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Warming up the UI for New York Cares 

How do we motivate New Yorkers to volunteer more often?

We wanted to warm up the New York Cares site so that it would foster some of the same feelings that volunteering does. The user shouldn't have to look very hard to find a volunteer opportunity. Our motivation was to find a way to make the design and interface "feel more like a hug."

Current New York Cares homepage

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Proposed mobile and desktop homepages

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nycares desktop.png


Team of four, class project starting with original New York Cares website, and iterating upon one path. 

  • Created Social page

  • Interviewed and tested with users

  • Managed a quick timeline

In this research project, I planned and conducted 3 user tests and 3 initial user interviews. My focus was creating a social aspect to the site, so I researched what people look for in volunteer opportunities.

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"Everyone should give a little more than they take from life."

"Sometimes what you sign up for and what is needed aren't the same."

"I want to be notified of opportunities to volunteer. I never know what's going on, so it's out of sight, out of mind."

In initial interviews, users expressed that they look for familiar experiences when volunteering, and want to make sure they have all of the logistical details before they leave the house. What door should I enter through? What kind of shoes should I wear? Who do I reach out to if I have any problems? These are the kind of questions that, when left unanswered, lead to anxiety and an increased dropoff rate. Our interviews revealed some common themes:

  • People choose to volunteer because they believe it's the right thing to do, and want to see the results and the difference that they're making.

  • Favorite volunteer activities involve working directly with people in need of service, projects that are focused on the community.

  • People prefer to know as much as possible before walking in, this gives them a feeling of security.

Our user, Ally Gibbs, is a young college student, looking for ways to give back and fill her time in a more positive way. She identifies as somewhat shy and introverted, so she really needs as much information as possible to feel secure before showing up to a new place. She would like to be able to volunteer with people she knows when it's possible. 

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Using the "I Like, I Wish, What If" model, new features started to come a little more into focus and seem much more doable.

It became clear that gamifying and incentives would be really valuable here, along with a social aspect to find projects with friends or show off a badge you earned for completing a certain number of volunteer opportunities.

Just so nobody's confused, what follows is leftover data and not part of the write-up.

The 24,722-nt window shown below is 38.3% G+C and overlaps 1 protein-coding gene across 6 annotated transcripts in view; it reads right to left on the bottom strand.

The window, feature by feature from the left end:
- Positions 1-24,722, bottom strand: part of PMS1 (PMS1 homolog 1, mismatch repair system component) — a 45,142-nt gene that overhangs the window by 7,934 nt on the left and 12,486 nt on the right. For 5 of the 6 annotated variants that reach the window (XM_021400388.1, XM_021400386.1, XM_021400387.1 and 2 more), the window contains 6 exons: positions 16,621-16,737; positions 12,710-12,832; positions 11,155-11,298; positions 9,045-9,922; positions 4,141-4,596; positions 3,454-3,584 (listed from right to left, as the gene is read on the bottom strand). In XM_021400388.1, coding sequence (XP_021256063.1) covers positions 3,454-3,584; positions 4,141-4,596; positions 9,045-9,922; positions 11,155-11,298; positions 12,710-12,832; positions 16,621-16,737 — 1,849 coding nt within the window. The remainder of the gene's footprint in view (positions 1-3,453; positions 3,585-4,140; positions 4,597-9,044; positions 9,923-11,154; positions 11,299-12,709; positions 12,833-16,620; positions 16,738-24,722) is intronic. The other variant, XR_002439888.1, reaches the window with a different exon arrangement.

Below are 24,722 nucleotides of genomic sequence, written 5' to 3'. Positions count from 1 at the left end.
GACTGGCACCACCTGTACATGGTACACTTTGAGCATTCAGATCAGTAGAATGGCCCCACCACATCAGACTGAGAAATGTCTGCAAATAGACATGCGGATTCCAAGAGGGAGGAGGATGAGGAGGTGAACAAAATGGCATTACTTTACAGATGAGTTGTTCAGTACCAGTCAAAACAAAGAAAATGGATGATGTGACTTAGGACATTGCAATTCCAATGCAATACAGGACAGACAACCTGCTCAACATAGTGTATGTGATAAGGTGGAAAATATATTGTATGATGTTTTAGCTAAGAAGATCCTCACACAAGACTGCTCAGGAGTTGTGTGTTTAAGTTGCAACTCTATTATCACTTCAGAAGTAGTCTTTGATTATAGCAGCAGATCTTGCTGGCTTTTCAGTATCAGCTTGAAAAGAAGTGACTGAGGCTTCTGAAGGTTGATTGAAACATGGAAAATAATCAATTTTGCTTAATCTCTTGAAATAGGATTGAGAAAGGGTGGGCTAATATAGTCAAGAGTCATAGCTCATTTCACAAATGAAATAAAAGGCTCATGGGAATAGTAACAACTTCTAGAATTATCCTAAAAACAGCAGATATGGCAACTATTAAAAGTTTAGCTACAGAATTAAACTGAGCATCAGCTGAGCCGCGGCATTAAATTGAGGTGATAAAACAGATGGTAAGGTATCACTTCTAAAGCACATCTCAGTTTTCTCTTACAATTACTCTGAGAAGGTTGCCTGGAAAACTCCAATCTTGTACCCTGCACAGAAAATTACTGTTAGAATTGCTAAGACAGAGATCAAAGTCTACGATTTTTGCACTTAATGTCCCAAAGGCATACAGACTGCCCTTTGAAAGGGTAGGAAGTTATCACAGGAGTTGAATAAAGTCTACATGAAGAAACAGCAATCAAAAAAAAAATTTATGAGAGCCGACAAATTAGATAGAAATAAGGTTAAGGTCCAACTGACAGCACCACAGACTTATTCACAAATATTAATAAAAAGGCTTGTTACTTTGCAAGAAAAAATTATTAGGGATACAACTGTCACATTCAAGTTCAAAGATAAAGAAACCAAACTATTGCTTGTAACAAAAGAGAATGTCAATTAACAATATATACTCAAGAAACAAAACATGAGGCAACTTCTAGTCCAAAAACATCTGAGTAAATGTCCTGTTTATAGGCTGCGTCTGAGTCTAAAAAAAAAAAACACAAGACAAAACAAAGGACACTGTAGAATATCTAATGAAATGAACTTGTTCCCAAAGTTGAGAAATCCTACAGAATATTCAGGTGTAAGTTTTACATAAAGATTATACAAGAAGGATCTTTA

The purpose of the social page is to aggregate all the important information in one convenient place. Ally can see her previous volunteer activities, her calendar of upcoming events, mark completed opportunities as favorites, and contact future site leaders with any questions she may have.
She can also see what her friends have completed or signed up for recently. To keep this feature from becoming something too large that would need moderators and oversight, there is only the most basic of messaging- inviting a friend to join you in a volunteer event that you have just signed up for, or seeing what your friend has signed up for and joining them. 

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A big part of what felt so cold about the original design of the New York Cares site was their color scheme. It can be very stark at times, with white and grey, the only color being the deep red of their logo. All lines and corners are sharp and angular. 
Clearly the logo and that rich red color are both important, so we looked to build something warmer and friendlier, centering around that color. We brought in some richer oranges and secondary and tertiary colors so that the logo wasn't the only warmth on the page. 


In testing of our interactive prototype, we confirmed our hypothesis that color was key. Paring down the sizes of some UI elements and rounding out some sharp corners contributed to a friendlier feel. We wanted to make the important details as visible as possible to the user, and the social page provides a space for all of the key information: history, upcoming projects, badges for completed projects, and information on what friends and contacts are signing up for. 

Low Fidelity Prototype Pages

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High Fidelity Prototype Pages

social page.png

Moving forward, it would be very important to make contact with stakeholders. They were unavailable when we first started this project, but getting their feedback would be invaluable. 
As a small team, we were trying to follow only one path in order to complete this project. In future iterations, I think it would be important to build out the donation page as well- New York Cares, as a nonprofit, is definitely looking for more volunteers, but their current website has a large "how to donate" button in the header, so it's clearly very important.  


  • A website's purpose should be immediately clear- make the volunteer search front and center.

  • Gamification works. We all want that little bit of recognition! 

  • "What If?" ideas can be so much wilder than I thought. Otherwise, there is nothing that differentiates between those and the "I like" or "I wish" concepts. 

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